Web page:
Now that you’re almost to the end of this guide, let’s look at some ways to continue learning about the Unix side of Mac OS X. Documentation is an obvious choice, but it isn’t always in obvious places. You can also learn how to save time by taking advantage of other shell features—aliases, functions, and scripts—that let you shorten a repetitive job and “let the computer do the dirty work.”
We’ll close by seeing how you can use Unix commands on non-Unix systems.
You might want to know the options to the programs I’ve introduced and get more information about them and the many other Unix programs. You’re now ready to consult your system’s documentation and other resources.
An excellent first place to seek further information is the Apple Help system included with the Terminal application. Lots of Mac users automatically ignore the Help menu, mainly because Apple’s version of “help” in the early days didn’t amount to much. But with Mac OS X Tiger, that’s a mistake, because therein lies plenty of useful information. Many of the Terminal’s Help topics are specifically about the Terminal application itself, but you’ll also find plenty of other interesting topics to read about, including:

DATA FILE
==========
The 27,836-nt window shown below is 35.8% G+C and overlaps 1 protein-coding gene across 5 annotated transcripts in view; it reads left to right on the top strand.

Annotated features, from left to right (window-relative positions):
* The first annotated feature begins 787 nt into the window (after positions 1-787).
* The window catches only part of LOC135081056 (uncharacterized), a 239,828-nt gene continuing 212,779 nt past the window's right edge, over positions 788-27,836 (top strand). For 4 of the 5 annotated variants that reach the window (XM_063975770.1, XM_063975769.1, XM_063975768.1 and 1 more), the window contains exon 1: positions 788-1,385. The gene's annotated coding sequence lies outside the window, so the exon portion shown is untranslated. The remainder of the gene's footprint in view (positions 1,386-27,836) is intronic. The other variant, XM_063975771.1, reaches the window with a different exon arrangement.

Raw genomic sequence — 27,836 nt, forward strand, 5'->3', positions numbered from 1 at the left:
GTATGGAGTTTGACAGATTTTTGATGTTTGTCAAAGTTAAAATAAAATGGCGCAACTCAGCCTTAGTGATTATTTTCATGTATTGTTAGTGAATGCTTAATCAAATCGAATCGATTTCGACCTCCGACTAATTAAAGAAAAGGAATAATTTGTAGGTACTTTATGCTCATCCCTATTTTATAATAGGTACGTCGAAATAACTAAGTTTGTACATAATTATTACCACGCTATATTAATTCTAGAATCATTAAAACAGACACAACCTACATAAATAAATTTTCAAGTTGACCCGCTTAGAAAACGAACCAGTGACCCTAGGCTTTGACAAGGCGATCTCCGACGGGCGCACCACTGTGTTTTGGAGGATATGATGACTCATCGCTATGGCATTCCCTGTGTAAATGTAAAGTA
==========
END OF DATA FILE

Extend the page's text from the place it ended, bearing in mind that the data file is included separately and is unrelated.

Copying a file
Finding out which directory you’re in
Learning about Unix commands
Listing the contents of a directory
Paths in Unix
Printing a Terminal session
Root or administrator privileges
Setting Unix permissions
Figure 11-1 shows a sample ...